Royal Couture

PART II: Reconstructing Tutankhamun's Wardrobe

By Gillian Vogelsang-Eastwood

Tutankhamun was a minor king who reigned during a time of upheaval and died young, but his tomb has been a treasure trove of incomparable riches. Looking at the sumptuous textiles and garments he left behind, we can only imagine the extravagant wardrobes of more prominent kings.

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In 1327 BCE, a young Egyptian king died and was buried with hundreds of objects so that his life in the afterworld would be comfortable and full of familiar and necessary items. Over the following millennia, his name was all but forgotten until a fateful day in 1922 when his tomb was rediscovered by British archaeologist Howard Carter, and the rest, as they say, is history.

The name of Tutankhamun is now famous throughout the world and immediately conjures up images of gold masks, chariots, and beautiful chests with inlaid images of the young king and his wife. What is not so well known is that the tomb also contained over four hundred linen textiles and garments, many of which were worn by the king himself.

In the early 1990s, textile archaeologist Dr Gillian Vogelsang-Eastwood rediscovered Tutankhamun’s textiles in the Cairo Museum. Most of the collection was in the same boxes where Howard Carter placed them in 1922. One box even contained a copy of The Egyptian Gazette dated six weeks after the discovery of the tomb!

The textiles and garments were found in different parts of Tutankhamun’s tomb, but most were in the treasury. They were stored in some of the many chests found there, as well as draped over statues and statuettes. Over the centuries, water seeped into the tomb, damaging some of the textiles. Those in the parts untouched by water remained in a nearly perfect state. The tomb was also robbed on at least two occasions. It seems that the thieves did not take the elaborate garments as these would have been difficult to sell on the ‘second-hand’ market. It appears that they took away only plain textiles as there are, for example, no sheets on the beds, as were found in other tombs. Nor are there many shawls, something the king is known to have worn from various tomb paintings and images on different objects.

In ancient Egypt, status was displayed by the amount and quality of the cloth you wore and by the presence of colour. A merchant, for example, may have had some narrow stripes in red and blue on the edges of his garment. Tutankhamun’s tomb was filled with exceedingly fine linen cloth, some of which was decorated with colourful dyed yarns and beads.

The range of clothing found in the tomb of Tutankhamun included basic items such as underwear (there were over 100 loincloths), sashes, shawls, and royal headwear, as well as tunics of various types and sizes.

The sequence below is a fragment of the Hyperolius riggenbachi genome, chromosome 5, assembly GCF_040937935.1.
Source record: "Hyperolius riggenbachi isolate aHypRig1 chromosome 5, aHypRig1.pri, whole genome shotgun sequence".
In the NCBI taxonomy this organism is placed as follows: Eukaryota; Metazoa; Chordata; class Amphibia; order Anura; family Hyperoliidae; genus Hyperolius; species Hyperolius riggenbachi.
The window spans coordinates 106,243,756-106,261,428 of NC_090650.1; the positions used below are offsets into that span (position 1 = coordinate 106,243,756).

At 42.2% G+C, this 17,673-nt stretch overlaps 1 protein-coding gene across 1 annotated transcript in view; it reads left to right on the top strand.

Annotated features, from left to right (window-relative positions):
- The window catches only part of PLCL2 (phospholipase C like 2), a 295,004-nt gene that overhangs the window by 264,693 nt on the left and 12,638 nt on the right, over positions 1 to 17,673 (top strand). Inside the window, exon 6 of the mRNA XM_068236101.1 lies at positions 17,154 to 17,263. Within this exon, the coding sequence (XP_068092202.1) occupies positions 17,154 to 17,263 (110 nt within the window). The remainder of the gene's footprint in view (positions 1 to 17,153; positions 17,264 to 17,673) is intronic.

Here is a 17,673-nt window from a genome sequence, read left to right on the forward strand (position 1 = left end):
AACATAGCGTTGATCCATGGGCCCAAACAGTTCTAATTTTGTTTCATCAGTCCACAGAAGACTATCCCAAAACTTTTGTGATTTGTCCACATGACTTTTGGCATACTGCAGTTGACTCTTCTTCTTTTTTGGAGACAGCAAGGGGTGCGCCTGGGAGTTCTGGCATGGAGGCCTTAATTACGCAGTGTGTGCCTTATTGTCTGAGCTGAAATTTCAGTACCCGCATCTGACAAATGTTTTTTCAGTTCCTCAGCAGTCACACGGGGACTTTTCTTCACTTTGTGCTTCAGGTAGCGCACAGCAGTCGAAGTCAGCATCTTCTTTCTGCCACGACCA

What is noticeable is that there were various sizes of clothing in the tomb. Some items were suitable for a young child, others for a teenager. The majority of items, however, were for an adult. The smallest garments include a loincloth, a highly decorated tunic, a woven sash, and a mini priestly leopard skin made of embroidered linen. All these items were made for the king when he would have been about eight or nine years old, which is around the time he became king. It is tempting to think that these items were preserved because they were the garments he wore during the various rituals associated with ascending the throne of Egypt.

Another group of garments forms an outfit consisting of a tunic, a shawl, and a hip wrap with red bands. The size of these items suggests that they were made for a boy of about 12 to 14 years of age. It is also clear that they were made especially for Tutankhamun, as the main item is a sleeved tunic that has his name embroidered on the front of the garment. His name can also be seen enclosed in 26 cartouches worked into the woven collar that was sewn around the neck opening. Interestingly, these garments are not actually Egyptian in origin. The main tunic, for example, was cut and sewn in a very different manner from the typical Egyptian forms. It was also decorated with a mixture of woven bands and embroidery that is unlike any other found in Egypt. By looking at various contemporary tomb paintings it would appear that these garments were of the type worn by the Mitanni (a people who used to live in what is now northern Syria), but we do not know if they were made by the Mitanni and sent to Egypt or by Mitanni craftspeople living in Egypt itself. It would appear, however, that this was an expensive diplomatic gift, voluntary or not, from one court to another.

By the time Tutankhamun was an adult, his wardrobe reflected the many functions his position entailed. He was, after all, a ruler, a priest, a charioteer, a hunter, as well as a family man. There are examples of different types of garments that reflect these roles. For instance, there is a finely woven tunic in dark blue decorated with stylized flowers and ducks. Around the neck is a falcon (the king was Horus the falcon god, and Horus was the king). Given that the more colour a person wore the higher their status, it would be difficult to get a more obvious example of position than this one. It positively screams ‘HERE IS THE KING’ with its profusion of colour and showy decoration.

There is also a colourful woven sash that further emphasizes the royal nature of this and other garments from the tomb. The sash is made from a shaped waistband with four long red ribbons. The band includes images of falcon wings (another symbol of the god Horus) which would have encircled the king’s waist. A large cartouche bearing the king’s name is prominently featured on the section of the band that would have covered his back.